Bing cherry

By Lynn Long

Bing, perhaps the most famous and highly regarded sweet cherry in the world, had its origin in Oregon. Since 1875, when horticulturist Seth Lewelling created the sweet cherry cultivar in Milwaukie, it has been the most widely planted cherry variety in the United States. It took until the mid-1990s for other sweet cherry cultivars to break the exclusive hold that Bing had on the industry, by offering orchardists larger fruited cultivars and harvest dates that expanded the season. Until that time, Bing was the only dark red, fresh market cherry cultivar grown commercially in the Pacific Northwest, the largest cherry production region in the United States. For many years, it was also the main cultivar grown in California and Chile.

The modern fruit orchard in the western United States was begun in 1847 when Henderson Luelling transported cherries by oxcart from Iowa to the Willamette Valley. His brother, Seth Lewelling (who changed the spelling of his name), established a commercial fruit tree nursery near Milwaukie, where he created the Bing cherry cultivar and named it after his Manchurian foreman, Ah Bing. The Bing was a cross between the Black Republican cherry and a light-skinned cherry, originally from France, called Napoleon, also known as Royal Ann in Oregon. It is not clear whether Ah Bing was directly involved in the breeding process.

Although no longer the only dark red cherry cultivar grown in the Pacific Northwest, Bing is still the most widely planted cultivar in Wasco County, the largest cherry-producing county in Oregon. In 2015, 36 percent of the total production in the county was Bing, with Sweetheart a distant second at 20 percent.

Bing is primarily grown in the drier regions of central and eastern Oregon due to its propensity to crack in the rain. Oregon is the third largest producer of sweet cherries in the United States. Bing is also widely planted in Washington and California, the two largest producing states in the country. Despite its weaknesses, which include susceptibility to rain-induced splitting and relative small size compared to some newer cultivars, Bing is still recognized as one of the best cherries in the world. Because of its distinctive flavor, firm flesh (which allows for shipping to distant markets), dark red color, and long-lasting luster, it stands out among many new sweet cherry cultivars, even after more than 140 years.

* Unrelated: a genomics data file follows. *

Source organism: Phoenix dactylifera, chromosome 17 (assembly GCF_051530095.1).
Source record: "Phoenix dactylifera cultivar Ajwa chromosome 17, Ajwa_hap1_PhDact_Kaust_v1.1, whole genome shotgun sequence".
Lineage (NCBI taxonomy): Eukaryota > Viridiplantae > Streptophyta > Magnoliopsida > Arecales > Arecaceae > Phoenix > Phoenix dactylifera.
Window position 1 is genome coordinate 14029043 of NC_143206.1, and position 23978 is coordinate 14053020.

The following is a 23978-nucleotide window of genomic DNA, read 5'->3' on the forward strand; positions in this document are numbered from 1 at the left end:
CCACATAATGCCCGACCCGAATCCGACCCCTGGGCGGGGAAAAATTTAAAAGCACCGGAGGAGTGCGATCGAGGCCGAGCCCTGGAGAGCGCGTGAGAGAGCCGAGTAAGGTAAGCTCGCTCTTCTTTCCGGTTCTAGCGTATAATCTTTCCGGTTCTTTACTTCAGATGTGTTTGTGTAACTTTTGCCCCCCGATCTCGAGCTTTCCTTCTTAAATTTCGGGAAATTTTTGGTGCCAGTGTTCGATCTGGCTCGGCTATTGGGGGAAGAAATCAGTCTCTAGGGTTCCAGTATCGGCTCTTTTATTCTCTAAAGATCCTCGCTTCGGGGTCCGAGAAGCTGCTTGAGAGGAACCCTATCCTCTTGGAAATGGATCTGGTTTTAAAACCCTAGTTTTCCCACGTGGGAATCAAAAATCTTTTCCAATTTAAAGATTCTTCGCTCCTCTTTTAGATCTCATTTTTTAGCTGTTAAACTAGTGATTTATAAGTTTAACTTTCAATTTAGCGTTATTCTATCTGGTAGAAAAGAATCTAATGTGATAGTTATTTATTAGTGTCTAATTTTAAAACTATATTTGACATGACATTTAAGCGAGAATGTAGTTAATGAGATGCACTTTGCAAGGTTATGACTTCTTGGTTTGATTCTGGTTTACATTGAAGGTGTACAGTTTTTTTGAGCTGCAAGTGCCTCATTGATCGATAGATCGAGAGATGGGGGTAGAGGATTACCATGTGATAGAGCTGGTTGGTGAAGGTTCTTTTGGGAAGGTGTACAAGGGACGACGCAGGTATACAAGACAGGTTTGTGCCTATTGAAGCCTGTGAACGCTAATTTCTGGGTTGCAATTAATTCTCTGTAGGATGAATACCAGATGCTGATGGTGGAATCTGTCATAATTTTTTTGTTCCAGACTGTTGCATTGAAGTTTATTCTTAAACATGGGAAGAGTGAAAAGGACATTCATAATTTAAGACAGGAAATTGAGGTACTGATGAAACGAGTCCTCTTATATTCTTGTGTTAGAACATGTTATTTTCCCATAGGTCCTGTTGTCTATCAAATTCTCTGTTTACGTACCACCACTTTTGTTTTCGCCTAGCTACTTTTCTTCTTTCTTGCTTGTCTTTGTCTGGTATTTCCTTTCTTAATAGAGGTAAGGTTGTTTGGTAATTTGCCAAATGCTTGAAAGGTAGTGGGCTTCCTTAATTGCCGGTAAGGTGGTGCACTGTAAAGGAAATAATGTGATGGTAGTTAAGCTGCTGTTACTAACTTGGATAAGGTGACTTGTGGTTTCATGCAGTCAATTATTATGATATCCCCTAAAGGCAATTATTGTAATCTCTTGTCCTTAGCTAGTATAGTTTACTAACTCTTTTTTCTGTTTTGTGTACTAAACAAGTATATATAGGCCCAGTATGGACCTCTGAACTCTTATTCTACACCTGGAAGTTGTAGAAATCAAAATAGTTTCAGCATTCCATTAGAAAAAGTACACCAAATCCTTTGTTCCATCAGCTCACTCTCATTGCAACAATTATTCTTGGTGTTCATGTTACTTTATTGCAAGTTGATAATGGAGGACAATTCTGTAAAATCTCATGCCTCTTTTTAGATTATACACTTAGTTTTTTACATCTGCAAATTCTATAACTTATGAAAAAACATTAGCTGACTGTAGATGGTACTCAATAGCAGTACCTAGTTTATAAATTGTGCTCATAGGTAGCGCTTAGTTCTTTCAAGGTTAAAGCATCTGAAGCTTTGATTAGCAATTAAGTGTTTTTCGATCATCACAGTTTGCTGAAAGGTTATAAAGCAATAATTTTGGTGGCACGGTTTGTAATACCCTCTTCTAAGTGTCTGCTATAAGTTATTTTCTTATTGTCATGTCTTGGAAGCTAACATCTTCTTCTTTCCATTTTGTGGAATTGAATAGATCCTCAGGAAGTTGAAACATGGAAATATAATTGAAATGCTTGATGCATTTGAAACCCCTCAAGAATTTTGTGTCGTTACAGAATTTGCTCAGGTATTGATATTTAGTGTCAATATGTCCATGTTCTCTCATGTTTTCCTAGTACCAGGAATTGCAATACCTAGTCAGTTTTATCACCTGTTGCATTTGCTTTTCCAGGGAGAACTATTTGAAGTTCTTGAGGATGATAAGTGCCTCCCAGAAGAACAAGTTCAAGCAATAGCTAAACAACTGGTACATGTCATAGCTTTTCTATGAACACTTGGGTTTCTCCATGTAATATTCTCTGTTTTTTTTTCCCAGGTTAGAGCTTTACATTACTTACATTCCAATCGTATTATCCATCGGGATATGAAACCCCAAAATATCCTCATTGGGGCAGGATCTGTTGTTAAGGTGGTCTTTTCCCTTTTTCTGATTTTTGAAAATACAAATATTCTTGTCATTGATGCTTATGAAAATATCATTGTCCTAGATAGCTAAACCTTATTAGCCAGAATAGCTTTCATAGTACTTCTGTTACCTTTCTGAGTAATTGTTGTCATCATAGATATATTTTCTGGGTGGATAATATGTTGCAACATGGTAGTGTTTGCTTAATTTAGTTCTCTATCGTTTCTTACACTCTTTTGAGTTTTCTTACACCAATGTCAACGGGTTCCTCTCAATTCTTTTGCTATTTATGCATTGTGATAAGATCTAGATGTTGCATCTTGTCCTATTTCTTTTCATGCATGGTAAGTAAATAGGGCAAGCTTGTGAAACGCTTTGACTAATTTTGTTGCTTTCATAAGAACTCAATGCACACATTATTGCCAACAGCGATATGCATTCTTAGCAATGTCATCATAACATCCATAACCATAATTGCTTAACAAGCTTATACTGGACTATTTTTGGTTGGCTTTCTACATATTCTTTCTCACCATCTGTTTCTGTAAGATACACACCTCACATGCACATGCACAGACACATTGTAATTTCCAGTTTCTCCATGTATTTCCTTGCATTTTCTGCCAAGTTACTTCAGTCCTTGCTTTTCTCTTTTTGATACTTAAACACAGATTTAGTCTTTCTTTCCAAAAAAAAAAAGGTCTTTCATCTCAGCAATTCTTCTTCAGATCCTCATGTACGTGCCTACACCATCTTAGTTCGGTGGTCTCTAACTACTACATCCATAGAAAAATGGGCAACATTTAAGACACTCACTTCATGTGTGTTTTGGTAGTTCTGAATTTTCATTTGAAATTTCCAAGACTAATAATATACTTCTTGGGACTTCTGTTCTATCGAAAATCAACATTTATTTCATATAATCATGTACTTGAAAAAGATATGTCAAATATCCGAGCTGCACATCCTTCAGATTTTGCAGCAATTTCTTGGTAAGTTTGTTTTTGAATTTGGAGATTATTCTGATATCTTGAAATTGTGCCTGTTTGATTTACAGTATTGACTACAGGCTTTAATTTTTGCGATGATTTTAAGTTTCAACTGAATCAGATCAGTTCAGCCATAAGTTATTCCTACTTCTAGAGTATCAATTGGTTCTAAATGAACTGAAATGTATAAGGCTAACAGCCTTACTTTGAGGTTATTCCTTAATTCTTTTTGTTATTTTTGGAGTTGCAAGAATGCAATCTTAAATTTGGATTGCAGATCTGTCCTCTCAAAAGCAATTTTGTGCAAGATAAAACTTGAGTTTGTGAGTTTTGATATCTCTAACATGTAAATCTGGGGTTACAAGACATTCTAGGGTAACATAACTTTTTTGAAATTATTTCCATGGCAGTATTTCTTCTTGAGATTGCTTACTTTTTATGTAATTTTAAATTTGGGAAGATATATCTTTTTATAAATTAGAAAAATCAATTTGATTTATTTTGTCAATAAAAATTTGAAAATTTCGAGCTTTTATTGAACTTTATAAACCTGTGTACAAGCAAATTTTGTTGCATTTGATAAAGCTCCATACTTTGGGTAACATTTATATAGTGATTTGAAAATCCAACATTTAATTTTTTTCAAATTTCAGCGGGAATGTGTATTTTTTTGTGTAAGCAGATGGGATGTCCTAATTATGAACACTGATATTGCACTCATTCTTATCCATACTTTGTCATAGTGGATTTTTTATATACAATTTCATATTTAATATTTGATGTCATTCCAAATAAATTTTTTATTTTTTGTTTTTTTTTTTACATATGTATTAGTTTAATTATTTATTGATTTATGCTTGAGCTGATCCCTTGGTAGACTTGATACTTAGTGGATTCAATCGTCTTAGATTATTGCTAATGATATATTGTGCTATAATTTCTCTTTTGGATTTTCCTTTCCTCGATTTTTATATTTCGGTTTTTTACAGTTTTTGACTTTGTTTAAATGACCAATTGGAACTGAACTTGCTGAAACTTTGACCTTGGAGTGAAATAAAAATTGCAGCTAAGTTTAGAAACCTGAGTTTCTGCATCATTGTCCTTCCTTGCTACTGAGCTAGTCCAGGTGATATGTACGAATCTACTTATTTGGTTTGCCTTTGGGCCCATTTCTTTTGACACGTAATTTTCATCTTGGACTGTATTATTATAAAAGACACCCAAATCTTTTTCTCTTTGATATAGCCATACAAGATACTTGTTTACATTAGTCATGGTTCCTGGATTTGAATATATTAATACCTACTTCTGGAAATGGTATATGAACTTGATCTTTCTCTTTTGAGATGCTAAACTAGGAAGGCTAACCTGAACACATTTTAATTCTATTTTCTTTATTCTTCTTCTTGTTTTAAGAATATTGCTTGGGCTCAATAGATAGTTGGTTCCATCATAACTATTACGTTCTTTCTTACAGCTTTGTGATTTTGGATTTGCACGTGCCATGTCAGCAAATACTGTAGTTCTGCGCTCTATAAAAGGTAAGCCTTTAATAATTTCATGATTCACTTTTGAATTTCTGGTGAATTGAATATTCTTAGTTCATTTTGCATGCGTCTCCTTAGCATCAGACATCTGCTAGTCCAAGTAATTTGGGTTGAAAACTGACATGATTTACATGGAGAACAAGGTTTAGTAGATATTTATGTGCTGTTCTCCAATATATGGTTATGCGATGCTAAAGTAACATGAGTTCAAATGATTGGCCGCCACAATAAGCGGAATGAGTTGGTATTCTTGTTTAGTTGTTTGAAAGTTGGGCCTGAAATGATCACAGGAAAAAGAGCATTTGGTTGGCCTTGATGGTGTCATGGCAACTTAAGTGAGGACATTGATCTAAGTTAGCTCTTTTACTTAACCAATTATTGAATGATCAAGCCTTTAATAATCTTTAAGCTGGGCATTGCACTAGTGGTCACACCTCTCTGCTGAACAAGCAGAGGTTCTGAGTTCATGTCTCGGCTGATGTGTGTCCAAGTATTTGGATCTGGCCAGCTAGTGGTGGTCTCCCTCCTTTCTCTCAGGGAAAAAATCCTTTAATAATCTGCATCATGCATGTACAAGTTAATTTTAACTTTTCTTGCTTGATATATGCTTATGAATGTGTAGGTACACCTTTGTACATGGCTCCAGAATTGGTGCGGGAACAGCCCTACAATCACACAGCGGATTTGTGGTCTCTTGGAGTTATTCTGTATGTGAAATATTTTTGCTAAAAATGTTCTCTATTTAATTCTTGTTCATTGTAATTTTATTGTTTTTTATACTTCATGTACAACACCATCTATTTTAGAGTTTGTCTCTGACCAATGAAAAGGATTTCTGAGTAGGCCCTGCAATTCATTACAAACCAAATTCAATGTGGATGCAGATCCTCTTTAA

• A wagon of Bing cherries headed for Seufert Cannery, c.1915.

    Courtesy Oregon Hist. Soc. Research Lib., Orhi54957

  • Henderson Luelling.

    Courtesy Oregon Hist. Soc. Research Lib., Orhi1835

  • Seth Lewelling (Luelling).

    Courtesy Oregon Hist. Soc. Research Lib., 1623

  • Seth Lewelling's property, near Milwaukie, 1890.

    Courtesy Oregon Hist. Soc. Research Lib., photo file 676a

  • Seth Lewelling's house, near Milwaukie, 1934.

    Courtesy Oregon Hist. Soc. Research Lib., photo file 676a

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Further Reading

Fogle, H.W., J.C. Snyder, H. Baker, H.R. Cameron, L.C. Cochran, H.A. Schomer, and H. Y. Yang. Sweet Cherries: Production, Marketing, and Processing. Agriculture Handbook No. 442, Washington, D.C., 1973.

Herring, P. "Cherry on Top." Oregon's Agricultural Progress. (Fall 2009).